Ms. Piera sent a video crew to keep watch. The crew shot some footage of Archbishop Wesolowski drinking alone and walking along the promenade. When he noticed their presence, he went over to their car and smacked his hand against it, asking why they were following him. After that incident, Ms. Piera said, he disappeared from the waterfront. “I suspected that there may have been a leak from our own office,” Ms. Piera said.

On June 24, 2013 Francisco Javier Occi Reyes, a Roman Catholic deacon and sometime sex partner for Archbishop Wesolowski, was arrested by police for solicitation of minors and taken to jail. He later told police at the time of his arrest he was “pimping” a youngster for Wesolowski, who was waiting in his car nearby. deacon

The deacon said Wesolowski left the scene, and said nothing because he thought the church’s influence would get him out of jail.

But when no one came to bail him out–and the deacon understood he would stay in jail a long time before trial–he sent a letter to be hand delivered to Wesolowski’s office.  The letter, dated July 2nd, may have expressed contrived or genuine remorse, but either way it ended Wesolowski’s diplomatic career. jozef wesolowski

“We have offended God” and the church, the letter said, by sexually abusing children and adolescents “for crumbs of money.” The deacon wrote that he had agreed to find child victims for the nuncio so that “your sexual appetite can be satiated,” but that he was now asking God for forgiveness.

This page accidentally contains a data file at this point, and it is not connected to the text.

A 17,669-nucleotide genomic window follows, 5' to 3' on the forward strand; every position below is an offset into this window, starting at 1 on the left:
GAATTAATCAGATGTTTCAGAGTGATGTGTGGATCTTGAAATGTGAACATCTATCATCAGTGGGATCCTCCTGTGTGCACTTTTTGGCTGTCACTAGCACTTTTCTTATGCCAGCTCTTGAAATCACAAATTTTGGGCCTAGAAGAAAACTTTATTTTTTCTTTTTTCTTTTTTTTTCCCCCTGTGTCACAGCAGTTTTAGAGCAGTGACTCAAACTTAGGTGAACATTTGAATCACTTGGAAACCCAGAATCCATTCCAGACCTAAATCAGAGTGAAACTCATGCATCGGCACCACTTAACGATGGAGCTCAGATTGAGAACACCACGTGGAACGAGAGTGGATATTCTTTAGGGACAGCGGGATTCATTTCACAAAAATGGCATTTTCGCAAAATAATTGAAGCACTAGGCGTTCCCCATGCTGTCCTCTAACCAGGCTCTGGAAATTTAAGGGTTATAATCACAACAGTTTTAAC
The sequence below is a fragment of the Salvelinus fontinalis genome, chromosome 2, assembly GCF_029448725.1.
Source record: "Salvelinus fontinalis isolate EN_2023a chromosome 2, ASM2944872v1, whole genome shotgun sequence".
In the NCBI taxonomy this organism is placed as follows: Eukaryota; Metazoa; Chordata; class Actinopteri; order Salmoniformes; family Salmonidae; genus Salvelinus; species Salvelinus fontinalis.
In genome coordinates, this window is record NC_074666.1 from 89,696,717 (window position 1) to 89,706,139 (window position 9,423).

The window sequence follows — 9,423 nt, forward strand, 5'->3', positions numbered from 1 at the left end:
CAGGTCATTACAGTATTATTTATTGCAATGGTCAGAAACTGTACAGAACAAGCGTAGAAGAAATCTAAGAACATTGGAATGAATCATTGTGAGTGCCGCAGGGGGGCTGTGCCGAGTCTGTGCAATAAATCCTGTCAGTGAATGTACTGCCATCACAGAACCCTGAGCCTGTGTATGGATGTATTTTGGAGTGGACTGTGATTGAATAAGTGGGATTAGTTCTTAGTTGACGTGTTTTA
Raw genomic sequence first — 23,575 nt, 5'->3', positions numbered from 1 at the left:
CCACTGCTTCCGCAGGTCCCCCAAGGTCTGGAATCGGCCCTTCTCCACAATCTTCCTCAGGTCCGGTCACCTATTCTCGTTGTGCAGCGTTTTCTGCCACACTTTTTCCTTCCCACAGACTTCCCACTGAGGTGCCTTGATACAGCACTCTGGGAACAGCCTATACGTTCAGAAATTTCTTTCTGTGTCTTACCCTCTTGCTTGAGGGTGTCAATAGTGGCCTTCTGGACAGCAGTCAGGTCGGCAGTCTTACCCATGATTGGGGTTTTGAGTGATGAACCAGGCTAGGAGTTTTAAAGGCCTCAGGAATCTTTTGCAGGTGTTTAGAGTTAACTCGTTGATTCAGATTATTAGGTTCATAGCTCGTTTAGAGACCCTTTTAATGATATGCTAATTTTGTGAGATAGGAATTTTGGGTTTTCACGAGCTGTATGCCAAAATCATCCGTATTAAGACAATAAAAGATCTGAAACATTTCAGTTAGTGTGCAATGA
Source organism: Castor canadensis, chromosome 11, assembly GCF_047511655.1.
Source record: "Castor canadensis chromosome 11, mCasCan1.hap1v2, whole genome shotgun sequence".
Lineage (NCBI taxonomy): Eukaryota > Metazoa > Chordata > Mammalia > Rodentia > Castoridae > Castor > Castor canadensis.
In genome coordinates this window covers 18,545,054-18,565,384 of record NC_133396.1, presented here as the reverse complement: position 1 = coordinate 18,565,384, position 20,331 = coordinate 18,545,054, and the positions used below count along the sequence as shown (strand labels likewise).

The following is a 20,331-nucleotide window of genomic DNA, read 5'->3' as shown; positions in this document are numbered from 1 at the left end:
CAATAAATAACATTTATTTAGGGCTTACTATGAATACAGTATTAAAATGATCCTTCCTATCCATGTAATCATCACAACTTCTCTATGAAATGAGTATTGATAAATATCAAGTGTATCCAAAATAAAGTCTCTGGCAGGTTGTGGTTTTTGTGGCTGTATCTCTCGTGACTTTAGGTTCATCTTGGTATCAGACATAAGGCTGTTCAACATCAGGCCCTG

The deacon sent copies of the same letter to Cardinal Lopez and also his bishop, Gregorio Nicanor Pena Rodriguez.  The cardinal quietly carried the letter and other evidence to the Vatican, where he met directly with Pope Francis.

Neither the cardinal, nor other church officials, reported the allegations of abuse to the authorities.

On August 23, 2013 Archbishop Wesolowski was secretly recalled to Rome. Six days later, Cardinal Lopez called the papal nuncio “a great friend and promoter of peace.” Lopez told news media he didn’t know what prompted the call, and suggested it might have been the result of a personal conflict with Puerto Rico’s archbishop, Roberto Octavio Gonzalez Nieves.

Interesting side story…Archbishop Gonzalez has been accused by Vatican emissaries of allegedly protecting pedophile priests, abusing his power, promoting Puerto Rican independence from the U.S., and supporting a law  that would grant same-sex couples living together the rights of inheritance, hospital visits and health coverage. Wesolowski was among those pressuring him to step down as Puerto Rico’s archbishop and take a position elsewhere. The ultra conservative Life Site News has an interesting story on Archbishop Gonzalez’ political battles.